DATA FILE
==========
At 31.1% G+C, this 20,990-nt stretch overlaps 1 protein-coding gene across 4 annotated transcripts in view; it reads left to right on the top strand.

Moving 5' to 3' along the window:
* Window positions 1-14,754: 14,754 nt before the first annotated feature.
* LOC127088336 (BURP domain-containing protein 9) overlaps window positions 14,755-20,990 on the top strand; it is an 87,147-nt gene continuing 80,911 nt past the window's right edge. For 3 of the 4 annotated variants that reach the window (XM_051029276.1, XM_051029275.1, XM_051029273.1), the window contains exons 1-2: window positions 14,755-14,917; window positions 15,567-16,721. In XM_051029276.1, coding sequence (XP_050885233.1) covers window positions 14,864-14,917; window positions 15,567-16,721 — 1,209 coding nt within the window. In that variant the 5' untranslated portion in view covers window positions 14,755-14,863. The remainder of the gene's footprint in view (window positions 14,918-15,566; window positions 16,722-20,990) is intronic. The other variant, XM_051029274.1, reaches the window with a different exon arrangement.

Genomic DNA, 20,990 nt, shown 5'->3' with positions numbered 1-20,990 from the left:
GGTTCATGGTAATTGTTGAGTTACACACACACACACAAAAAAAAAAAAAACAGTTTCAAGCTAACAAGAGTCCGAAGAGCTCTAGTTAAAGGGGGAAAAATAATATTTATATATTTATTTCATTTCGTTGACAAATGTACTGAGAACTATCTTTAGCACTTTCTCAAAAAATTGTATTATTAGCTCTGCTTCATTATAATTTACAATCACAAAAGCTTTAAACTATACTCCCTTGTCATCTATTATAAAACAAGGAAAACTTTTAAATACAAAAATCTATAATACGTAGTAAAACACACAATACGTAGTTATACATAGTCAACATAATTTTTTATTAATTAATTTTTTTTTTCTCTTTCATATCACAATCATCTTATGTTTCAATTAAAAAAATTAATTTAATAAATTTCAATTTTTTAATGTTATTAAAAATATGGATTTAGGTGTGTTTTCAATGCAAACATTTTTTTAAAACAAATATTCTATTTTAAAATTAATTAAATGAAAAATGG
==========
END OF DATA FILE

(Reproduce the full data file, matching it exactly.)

At 31.1% G+C, this 20,990-nt stretch overlaps 1 protein-coding gene across 4 annotated transcripts in view; it reads left to right on the top strand.

Moving 5' to 3' along the window:
* Window positions 1-14,754: 14,754 nt before the first annotated feature.
* LOC127088336 (BURP domain-containing protein 9) overlaps window positions 14,755-20,990 on the top strand; it is an 87,147-nt gene continuing 80,911 nt past the window's right edge. For 3 of the 4 annotated variants that reach the window (XM_051029276.1, XM_051029275.1, XM_051029273.1), the window contains exons 1-2: window positions 14,755-14,917; window positions 15,567-16,721. In XM_051029276.1, coding sequence (XP_050885233.1) covers window positions 14,864-14,917; window positions 15,567-16,721 — 1,209 coding nt within the window. In that variant the 5' untranslated portion in view covers window positions 14,755-14,863. The remainder of the gene's footprint in view (window positions 14,918-15,566; window positions 16,722-20,990) is intronic. The other variant, XM_051029274.1, reaches the window with a different exon arrangement.

Genomic DNA, 20,990 nt, shown 5'->3' with positions numbered 1-20,990 from the left:
GGTTCATGGTAATTGTTGAGTTACACACACACACACAAAAAAAAAAAAAACAGTTTCAAGCTAACAAGAGTCCGAAGAGCTCTAGTTAAAGGGGGAAAAATAATATTTATATATTTATTTCATTTCGTTGACAAATGTACTGAGAACTATCTTTAGCACTTTCTCAAAAAATTGTATTATTAGCTCTGCTTCATTATAATTTACAATCACAAAAGCTTTAAACTATACTCCCTTGTCATCTATTATAAAACAAGGAAAACTTTTAAATACAAAAATCTATAATACGTAGTAAAACACACAATACGTAGTTATACATAGTCAACATAATTTTTTATTAATTAATTTTTTTTTTCTCTTTCATATCACAATCATCTTATGTTTCAATTAAAAAAATTAATTTAATAAATTTCAATTTTTTAATGTTATTAAAAATATGGATTTAGGTGTGTTTTCAATGCAAACATTTTTTTAAAACAAATATTCTATTTTAAAATTAATTAAATGAAAAATGG